The 5 terms to stay abreast of climate change and how we apply them in Telefónica

What do you think of PPAs? Do you think that your company will be able to decarbonize? And does your family take advantage of the circular economy?

Maya Ormazabal

Maya Ormazabal

- Actualizado

Reading time: 4 min

What do you think of PPAs? Do you think that your company will be able to decarbonize? And does your family take advantage of the circular economy?  Many of us are completely in the dark regarding these questions, but the thing is that the number of news and conversations about climate change are increasingly numerous each day. Some terms to clear things up:

decarbonizationDecarbonization: Refers to ceasing to use fossil fuels to slow climate change down. The world currently generates more emissions than the ecosystem can naturally absorb. This is why we say that it is necessary to decarbonize the economy. It is also common to talk about decoupling the growth of the world or of a company and energy consumption, and that an “energy transition” is necessary for this; in other words, producing more clean energies and more digitalization. Decarbonization or decoupling is already a reality in our company because, since 2015, our business (the traffic that “we transport” through our networks) has increased 107% while our energy consumption has decreased by 1%.

Renewable PPA: Power Purchase Agreement, or long-term energy purchase agreement, for example, 10-15 years of renewable energy. What are the advantages of these types of agreements for Telefónica? We decarbonize our activity and obtain energy at a competitive price that is stable over time. And for the supplier company? The customer is guaranteed in the long-term, making it possible to, for example, achieve investments to build a clean energy plant, with everything that this implies as an engine for progress (sustainable). There are countries like the United States in which PPAs are already very frequent, and they are now spreading to other markets. We can be proud because Telefónica’s first PPA in the world is about to see the light in Mexico with a new solar plant.

Carbon neutral: This is everybody’s goal: countries, cities, companies… to be “neutral” in carbon emissions. To achieve this, we either have to have zero emissions, something that is currently not possible, or we have to compensate what we generate. In this way we don’t leave any footprint on the planet. How are these emissions calculate in a company like Telefónica? Starting from the energy consumption and taking into account three scopes: the first, emissions from the use of fuel and air conditioning equipment gases; the second, mainly stemming from the consumption of electricity in our network; the third, emissions mainly stemming from the use of products by our customers and the purchase of goods and services.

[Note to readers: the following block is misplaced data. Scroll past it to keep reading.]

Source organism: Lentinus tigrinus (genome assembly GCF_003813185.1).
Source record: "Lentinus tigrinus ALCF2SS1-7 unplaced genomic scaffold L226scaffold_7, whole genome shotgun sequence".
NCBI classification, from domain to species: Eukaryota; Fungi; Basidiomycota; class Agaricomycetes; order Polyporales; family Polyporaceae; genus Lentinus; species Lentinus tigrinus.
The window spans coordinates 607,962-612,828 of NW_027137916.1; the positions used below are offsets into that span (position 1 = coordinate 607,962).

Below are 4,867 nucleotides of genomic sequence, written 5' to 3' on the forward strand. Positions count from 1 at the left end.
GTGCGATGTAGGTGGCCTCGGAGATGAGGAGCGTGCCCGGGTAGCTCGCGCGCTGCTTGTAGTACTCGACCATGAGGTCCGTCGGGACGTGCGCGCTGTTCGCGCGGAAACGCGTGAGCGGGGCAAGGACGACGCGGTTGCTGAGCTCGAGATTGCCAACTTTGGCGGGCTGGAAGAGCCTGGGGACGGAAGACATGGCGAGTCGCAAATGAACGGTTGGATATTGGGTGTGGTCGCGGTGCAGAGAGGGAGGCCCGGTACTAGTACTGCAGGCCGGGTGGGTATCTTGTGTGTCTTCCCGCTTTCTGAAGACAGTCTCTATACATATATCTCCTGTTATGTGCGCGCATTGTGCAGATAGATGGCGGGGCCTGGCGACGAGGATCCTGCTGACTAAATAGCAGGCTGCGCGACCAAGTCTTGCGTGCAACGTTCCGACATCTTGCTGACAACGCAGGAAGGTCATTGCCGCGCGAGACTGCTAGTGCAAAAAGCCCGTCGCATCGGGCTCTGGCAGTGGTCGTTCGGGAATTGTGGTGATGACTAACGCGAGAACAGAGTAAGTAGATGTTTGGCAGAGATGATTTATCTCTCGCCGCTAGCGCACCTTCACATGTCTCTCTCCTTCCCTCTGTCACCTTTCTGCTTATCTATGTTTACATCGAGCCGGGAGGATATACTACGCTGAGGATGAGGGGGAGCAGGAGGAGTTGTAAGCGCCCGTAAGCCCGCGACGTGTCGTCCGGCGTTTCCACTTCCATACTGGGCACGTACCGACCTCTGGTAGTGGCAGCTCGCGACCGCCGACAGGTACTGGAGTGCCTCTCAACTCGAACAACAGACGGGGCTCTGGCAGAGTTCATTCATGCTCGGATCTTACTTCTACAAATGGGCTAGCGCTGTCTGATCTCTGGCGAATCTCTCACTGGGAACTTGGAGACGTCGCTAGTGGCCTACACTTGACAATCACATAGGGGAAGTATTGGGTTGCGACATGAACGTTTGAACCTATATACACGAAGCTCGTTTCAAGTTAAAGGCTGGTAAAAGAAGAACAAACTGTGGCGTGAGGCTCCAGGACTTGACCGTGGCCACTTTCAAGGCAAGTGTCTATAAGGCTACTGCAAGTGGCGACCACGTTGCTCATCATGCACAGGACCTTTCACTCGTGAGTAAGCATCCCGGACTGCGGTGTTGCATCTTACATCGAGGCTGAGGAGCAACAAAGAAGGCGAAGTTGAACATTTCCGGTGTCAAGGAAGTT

To “neutralize” the carbon footprint we can, for example, create carbon sumps such as trees or algae, which capture CO2. Another option is to purchase emissions absorption credits to finance reforestation projects. At Telefónica are fortunate to have “eat CO2” solutions -fleet management, smart energy, cloud…-. Thanks to these solutions, we avoid more emissions than we generate in customers in Spain.

Circular economy: This concept is inspired by nature itself, by the life cycle, where everything is useful and taken advantage of. Applied to a company like Telefónica, this implies a paradigm shift in the processes, from the purchase of more sustainable, durable, and efficient products, to the design of customer services. It’s an opportunity for achieving savings and revenues!

We’re already seeing it in the management of equipment when, for example, we collect our customers used routers, repair them, and put them back in the market. Thus, we avoid the consumption of raw materials and new resources. And, in terms of B2B, we have undertaken to promote the development of technological solutions that promote the revolution towards the circular economy.

Eco Rating: eco-label or seal that assesses sustainability, scoring mobiles and devices between 1 and 5 depending on 100 criteria. With the Eco Rating, the following, among other aspects, are assessed: whether manufacturers worry about the conditions of their workers, the eco-design of the devices, the production of the components and substances used in them, the efficiency of the packing and transport, their energy consumption, or the full charge time of the battery and its recycling. To date, we have informed the Eco rating of 71% of our portfolio in countries such as Spain, Brazil, Germany, the United Kingdom, Chile, Colombia, Argentina, Ecuador, and Peru, and the goal is to extend this to all the markets, and for it to turn into a standard for the entire industry.

Is there any other term that you are interested in, or curious about? Go ahead and share it. We choose to learn!


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